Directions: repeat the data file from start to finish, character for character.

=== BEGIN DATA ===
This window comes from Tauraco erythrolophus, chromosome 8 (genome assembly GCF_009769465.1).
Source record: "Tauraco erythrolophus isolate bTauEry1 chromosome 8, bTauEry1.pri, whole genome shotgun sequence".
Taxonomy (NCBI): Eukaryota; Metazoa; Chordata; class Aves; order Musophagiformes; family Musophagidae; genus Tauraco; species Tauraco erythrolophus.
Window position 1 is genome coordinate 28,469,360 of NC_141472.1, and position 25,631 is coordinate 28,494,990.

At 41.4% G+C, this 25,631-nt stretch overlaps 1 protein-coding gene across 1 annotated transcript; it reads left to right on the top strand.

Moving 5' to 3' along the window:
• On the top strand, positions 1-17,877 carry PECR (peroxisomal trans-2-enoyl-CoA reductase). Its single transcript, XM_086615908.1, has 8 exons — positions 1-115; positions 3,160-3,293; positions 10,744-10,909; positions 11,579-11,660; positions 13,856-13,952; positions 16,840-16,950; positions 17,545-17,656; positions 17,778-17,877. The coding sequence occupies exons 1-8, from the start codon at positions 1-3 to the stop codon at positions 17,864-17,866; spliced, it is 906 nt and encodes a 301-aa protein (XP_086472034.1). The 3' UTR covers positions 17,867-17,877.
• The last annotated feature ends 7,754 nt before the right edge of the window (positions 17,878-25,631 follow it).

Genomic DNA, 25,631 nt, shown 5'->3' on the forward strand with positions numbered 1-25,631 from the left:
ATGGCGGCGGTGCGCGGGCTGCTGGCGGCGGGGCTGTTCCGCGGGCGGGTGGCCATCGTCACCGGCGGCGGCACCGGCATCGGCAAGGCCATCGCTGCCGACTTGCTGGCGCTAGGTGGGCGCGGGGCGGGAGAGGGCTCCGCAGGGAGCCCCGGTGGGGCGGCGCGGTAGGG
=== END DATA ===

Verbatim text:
This window comes from Tauraco erythrolophus, chromosome 8 (genome assembly GCF_009769465.1).
Source record: "Tauraco erythrolophus isolate bTauEry1 chromosome 8, bTauEry1.pri, whole genome shotgun sequence".
Taxonomy (NCBI): Eukaryota; Metazoa; Chordata; class Aves; order Musophagiformes; family Musophagidae; genus Tauraco; species Tauraco erythrolophus.
Window position 1 is genome coordinate 28,469,360 of NC_141472.1, and position 25,631 is coordinate 28,494,990.

At 41.4% G+C, this 25,631-nt stretch overlaps 1 protein-coding gene across 1 annotated transcript; it reads left to right on the top strand.

Moving 5' to 3' along the window:
• On the top strand, positions 1-17,877 carry PECR (peroxisomal trans-2-enoyl-CoA reductase). Its single transcript, XM_086615908.1, has 8 exons — positions 1-115; positions 3,160-3,293; positions 10,744-10,909; positions 11,579-11,660; positions 13,856-13,952; positions 16,840-16,950; positions 17,545-17,656; positions 17,778-17,877. The coding sequence occupies exons 1-8, from the start codon at positions 1-3 to the stop codon at positions 17,864-17,866; spliced, it is 906 nt and encodes a 301-aa protein (XP_086472034.1). The 3' UTR covers positions 17,867-17,877.
• The last annotated feature ends 7,754 nt before the right edge of the window (positions 17,878-25,631 follow it).

Genomic DNA, 25,631 nt, shown 5'->3' on the forward strand with positions numbered 1-25,631 from the left:
ATGGCGGCGGTGCGCGGGCTGCTGGCGGCGGGGCTGTTCCGCGGGCGGGTGGCCATCGTCACCGGCGGCGGCACCGGCATCGGCAAGGCCATCGCTGCCGACTTGCTGGCGCTAGGTGGGCGCGGGGCGGGAGAGGGCTCCGCAGGGAGCCCCGGTGGGGCGGCGCGGTAGGG